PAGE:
Chapter 1: Seeds of Shadow
My predictions for The Shadow Rising:
-Seeing as this one is a good deal longer than the three before it, I imagine it’ll spread the scope out more among the viewpoint characters, maybe adding a few that can have more equal time to the leads unlike in book two.
-After the last one got Rand mostly out of the way to develop Mat, Perrin, and Egwene, this one is going to give us more of Thom and Min, after their rather small roles before this.
-We’ll see more of the Sea Folk, a culture that’s been on the periphery this whole time but apparently has some role to play given how Jordan went to the trouble to add them to this world.
-Perrin and Zarine’s relationship will develop further, and she’ll become a bit less annoying as she grows more accustomed to the kind of life he has.
No prologue this time, so right into chapter one:
Min arrives at Tar Valon, after taking almost all of book three to get there. Everywhere she looks are signs that something very bad will happen here soon, and probably form the climax this time. Naturally she’s a bit behind on current events, so Jordan has an excuse to do more reminding of what’s going on. She also runs into Gawyn, who’s getting quite upset about not knowing where his sister is.
Siuan suspects Min’s visions mean the Blacks will attack, but for now she wants Min to stay in Tar Valon, and take over the job of finding any Black sleeper agents. And then there’s a Crowning Moment of Funny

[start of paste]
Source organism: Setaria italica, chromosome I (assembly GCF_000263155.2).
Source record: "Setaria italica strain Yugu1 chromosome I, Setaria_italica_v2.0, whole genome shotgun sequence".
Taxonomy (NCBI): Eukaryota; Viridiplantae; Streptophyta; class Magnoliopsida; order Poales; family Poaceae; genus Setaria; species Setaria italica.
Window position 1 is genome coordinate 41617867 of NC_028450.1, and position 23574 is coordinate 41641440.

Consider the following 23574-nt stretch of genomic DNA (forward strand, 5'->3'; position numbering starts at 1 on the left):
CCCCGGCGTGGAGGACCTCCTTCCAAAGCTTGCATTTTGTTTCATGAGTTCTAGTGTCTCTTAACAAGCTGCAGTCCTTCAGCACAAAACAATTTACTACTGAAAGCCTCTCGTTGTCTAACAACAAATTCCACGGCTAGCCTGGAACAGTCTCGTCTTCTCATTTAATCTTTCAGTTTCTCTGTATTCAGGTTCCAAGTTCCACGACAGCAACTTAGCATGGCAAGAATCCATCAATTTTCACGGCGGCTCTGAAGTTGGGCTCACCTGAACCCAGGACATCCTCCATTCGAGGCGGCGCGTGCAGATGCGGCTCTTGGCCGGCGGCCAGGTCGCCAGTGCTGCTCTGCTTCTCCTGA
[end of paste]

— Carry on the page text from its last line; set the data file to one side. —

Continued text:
as she wants to make sure no one recognizes Min, so she has her go undercover as the biggest girly girl possible.
Elaida joins the point of view characters, and we learn the real specifics behind her Knight Templar
nature. She really does oppose the Dark One and wants to do whatever she can to keep him from winning the Last Battle. Unfortunately, she sees that as keeping Andor strong, and the best way she can think of to do that is stopping what Siuan is up to. And she gets a White named Alviarin to help her by laying her case out. Poor Communication Kills
Dain Bornhald deals with Ordeith, a consultant he’s been saddled with who is upset with having to put up with a bunch of Tinkers. I like him already. This is the beginning of their plan to attack Two Rivers.
And now something even more unexpected: Suroth is now a viewpoint character, as she’s been in hiding on the Sea Folk’s islands since the defeat at Falme. Ryma, now completely broken, is interrogated about the Dragon Reborn, but of course she knows nothing. Suroth is planning to launch a new attack against Rand so the Seanchan Empress will never know about her defeat, and is also keeping another piece of information from her, which I assume is the discovery of two collared Seanchan.
The first three books all suffered from slow beginnings, with not much happening in their first several chapters. Not so here, as Jordan immediately gets several plates spinning. I guess we’re far enough into the series now that he felt fine dispensing with pandering to people who haven’t read earlier books (which I’ve never understood why you would do, anyway, so that’s fine with me). I loved Egwene and the others’ Alias
story in the last book, so seeing Min take it over while even deeper undercover should be lots of fun. And the reintroduction of several hostile forces promises a book packed with plot, which the increased length should certainly be up to holding.
One of the things Jordan does really well is interrogate how information spreads, is warped and misinterpreted: Very rarely do people have an accurate understanding of what is going on.